Twelve months ago, none of us could have imagined what the coming New Year held in store for each one of us as the Covid-19 pandemic unfolded leaving no one unaffected. We have been challenged on so many levels: medical, psychological, spiritual, personal, social, ethical, institutional and so on.
During her long stay in Rome, from 1913 to 1919, Venerable Suzanne Aubert was surely aware of similar challenges, as much of the world was torn apart by war and its dreadful consequences. In recent times, I have been reflecting on her response, as her reason for going to Rome – papal approval for the Daughters of Our Lady of Compassion – was intermingled with events beyond her control. A major earthquake north of Rome and the need to treat the injured stimulated her fundamental nursing vocation; it continued to flourish among the war wounded. Quiet prayer in the Church of Ara Coeli, writing Constitutions for the Sisters, maintaining contact with the Roman Congregation and authorities, putting her case to the pope directly on occasion, were all integral to her time in Rome. Her faith in a loving God whom she continued to thank “for all He has done for us and continues to do” was truly heroic; so too, was her hope that her original reason for visiting Rome would be recognised; her charity was something “people of all religions and none” could experience and be grateful for. For all this, Meri Hōhepa deserves to be canonised, to say nothing of her life before Rome!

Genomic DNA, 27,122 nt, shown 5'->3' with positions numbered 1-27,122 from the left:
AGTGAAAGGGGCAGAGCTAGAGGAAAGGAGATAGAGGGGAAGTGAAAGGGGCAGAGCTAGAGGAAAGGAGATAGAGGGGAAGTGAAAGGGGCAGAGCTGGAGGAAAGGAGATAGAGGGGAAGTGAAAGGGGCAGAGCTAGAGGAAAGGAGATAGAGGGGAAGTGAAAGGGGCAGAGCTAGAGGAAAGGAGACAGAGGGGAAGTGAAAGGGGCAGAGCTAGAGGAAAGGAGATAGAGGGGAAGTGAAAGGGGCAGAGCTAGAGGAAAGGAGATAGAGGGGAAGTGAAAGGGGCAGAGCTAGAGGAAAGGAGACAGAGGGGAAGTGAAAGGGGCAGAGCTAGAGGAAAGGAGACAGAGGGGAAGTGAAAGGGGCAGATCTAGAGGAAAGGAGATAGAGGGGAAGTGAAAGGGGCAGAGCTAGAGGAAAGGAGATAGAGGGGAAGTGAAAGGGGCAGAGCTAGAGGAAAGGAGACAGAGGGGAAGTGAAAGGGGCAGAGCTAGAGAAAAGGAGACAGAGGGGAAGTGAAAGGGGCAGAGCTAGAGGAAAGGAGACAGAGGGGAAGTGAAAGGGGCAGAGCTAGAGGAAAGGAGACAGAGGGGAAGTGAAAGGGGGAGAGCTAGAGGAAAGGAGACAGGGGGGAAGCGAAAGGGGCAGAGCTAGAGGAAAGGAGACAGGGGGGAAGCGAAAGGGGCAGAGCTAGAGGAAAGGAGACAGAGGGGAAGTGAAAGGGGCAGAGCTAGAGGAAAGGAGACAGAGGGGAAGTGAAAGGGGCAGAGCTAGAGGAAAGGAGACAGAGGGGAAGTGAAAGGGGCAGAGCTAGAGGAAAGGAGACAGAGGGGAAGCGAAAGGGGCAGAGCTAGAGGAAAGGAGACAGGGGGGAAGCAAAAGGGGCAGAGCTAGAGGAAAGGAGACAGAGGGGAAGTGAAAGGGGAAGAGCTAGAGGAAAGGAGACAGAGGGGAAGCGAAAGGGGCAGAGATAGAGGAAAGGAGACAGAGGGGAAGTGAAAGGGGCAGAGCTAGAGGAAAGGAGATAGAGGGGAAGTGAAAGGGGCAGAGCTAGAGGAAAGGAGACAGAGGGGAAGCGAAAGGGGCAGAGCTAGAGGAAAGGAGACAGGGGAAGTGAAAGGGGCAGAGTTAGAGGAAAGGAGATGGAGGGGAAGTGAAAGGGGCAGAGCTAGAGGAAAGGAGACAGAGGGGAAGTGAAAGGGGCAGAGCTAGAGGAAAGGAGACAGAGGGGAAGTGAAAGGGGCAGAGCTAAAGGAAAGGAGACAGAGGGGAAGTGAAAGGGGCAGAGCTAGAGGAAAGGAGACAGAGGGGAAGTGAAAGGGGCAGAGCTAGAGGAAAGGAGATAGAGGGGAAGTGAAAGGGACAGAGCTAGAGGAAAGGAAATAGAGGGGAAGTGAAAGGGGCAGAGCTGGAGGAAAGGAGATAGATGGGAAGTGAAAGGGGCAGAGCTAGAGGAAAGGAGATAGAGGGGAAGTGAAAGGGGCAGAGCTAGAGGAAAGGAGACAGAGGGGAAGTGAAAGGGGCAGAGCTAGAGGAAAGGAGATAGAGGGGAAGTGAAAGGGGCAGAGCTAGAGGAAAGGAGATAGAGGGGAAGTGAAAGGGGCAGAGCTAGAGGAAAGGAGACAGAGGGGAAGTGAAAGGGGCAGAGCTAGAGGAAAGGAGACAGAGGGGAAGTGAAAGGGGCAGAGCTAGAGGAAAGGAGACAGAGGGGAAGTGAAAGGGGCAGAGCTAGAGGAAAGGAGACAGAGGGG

Naturally, we all feel impatient that she has not yet been canonised. As we wait for this to happen, perhaps Suzanne would have us trust in God’s providence; responding to needs and opportunities around us, learning from her faith and patience, with hope and love.